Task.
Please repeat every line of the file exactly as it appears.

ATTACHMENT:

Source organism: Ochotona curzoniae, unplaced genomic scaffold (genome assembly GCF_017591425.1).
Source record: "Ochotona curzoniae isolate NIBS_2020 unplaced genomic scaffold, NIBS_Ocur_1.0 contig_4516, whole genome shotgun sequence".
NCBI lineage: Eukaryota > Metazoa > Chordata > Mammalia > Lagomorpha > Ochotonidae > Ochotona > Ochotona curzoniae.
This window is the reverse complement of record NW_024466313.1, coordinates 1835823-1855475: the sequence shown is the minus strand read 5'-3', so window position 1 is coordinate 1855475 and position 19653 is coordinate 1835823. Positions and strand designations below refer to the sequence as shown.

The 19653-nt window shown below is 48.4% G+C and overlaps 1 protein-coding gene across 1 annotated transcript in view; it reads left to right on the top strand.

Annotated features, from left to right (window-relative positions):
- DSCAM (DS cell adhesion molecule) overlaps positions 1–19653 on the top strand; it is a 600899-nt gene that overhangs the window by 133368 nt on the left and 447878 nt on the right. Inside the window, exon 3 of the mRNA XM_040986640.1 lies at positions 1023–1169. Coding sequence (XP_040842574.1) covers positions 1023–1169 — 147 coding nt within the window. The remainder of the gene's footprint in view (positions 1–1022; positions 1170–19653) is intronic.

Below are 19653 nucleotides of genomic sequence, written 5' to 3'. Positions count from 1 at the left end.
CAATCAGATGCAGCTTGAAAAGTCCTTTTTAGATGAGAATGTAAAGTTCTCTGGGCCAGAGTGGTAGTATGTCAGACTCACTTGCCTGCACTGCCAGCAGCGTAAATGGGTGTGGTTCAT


Source organism: Ochotona curzoniae, unplaced genomic scaffold (genome assembly GCF_017591425.1).
Source record: "Ochotona curzoniae isolate NIBS_2020 unplaced genomic scaffold, NIBS_Ocur_1.0 contig_4516, whole genome shotgun sequence".
NCBI lineage: Eukaryota > Metazoa > Chordata > Mammalia > Lagomorpha > Ochotonidae > Ochotona > Ochotona curzoniae.
This window is the reverse complement of record NW_024466313.1, coordinates 1835823-1855475: the sequence shown is the minus strand read 5'-3', so window position 1 is coordinate 1855475 and position 19653 is coordinate 1835823. Positions and strand designations below refer to the sequence as shown.

The 19653-nt window shown below is 48.4% G+C and overlaps 1 protein-coding gene across 1 annotated transcript in view; it reads left to right on the top strand.

Annotated features, from left to right (window-relative positions):
- DSCAM (DS cell adhesion molecule) overlaps positions 1–19653 on the top strand; it is a 600899-nt gene that overhangs the window by 133368 nt on the left and 447878 nt on the right. Inside the window, exon 3 of the mRNA XM_040986640.1 lies at positions 1023–1169. Coding sequence (XP_040842574.1) covers positions 1023–1169 — 147 coding nt within the window. The remainder of the gene's footprint in view (positions 1–1022; positions 1170–19653) is intronic.

Below are 19653 nucleotides of genomic sequence, written 5' to 3'. Positions count from 1 at the left end.
CAATCAGATGCAGCTTGAAAAGTCCTTTTTAGATGAGAATGTAAAGTTCTCTGGGCCAGAGTGGTAGTATGTCAGACTCACTTGCCTGCACTGCCAGCAGCGTAAATGGGTGTGGTTCAT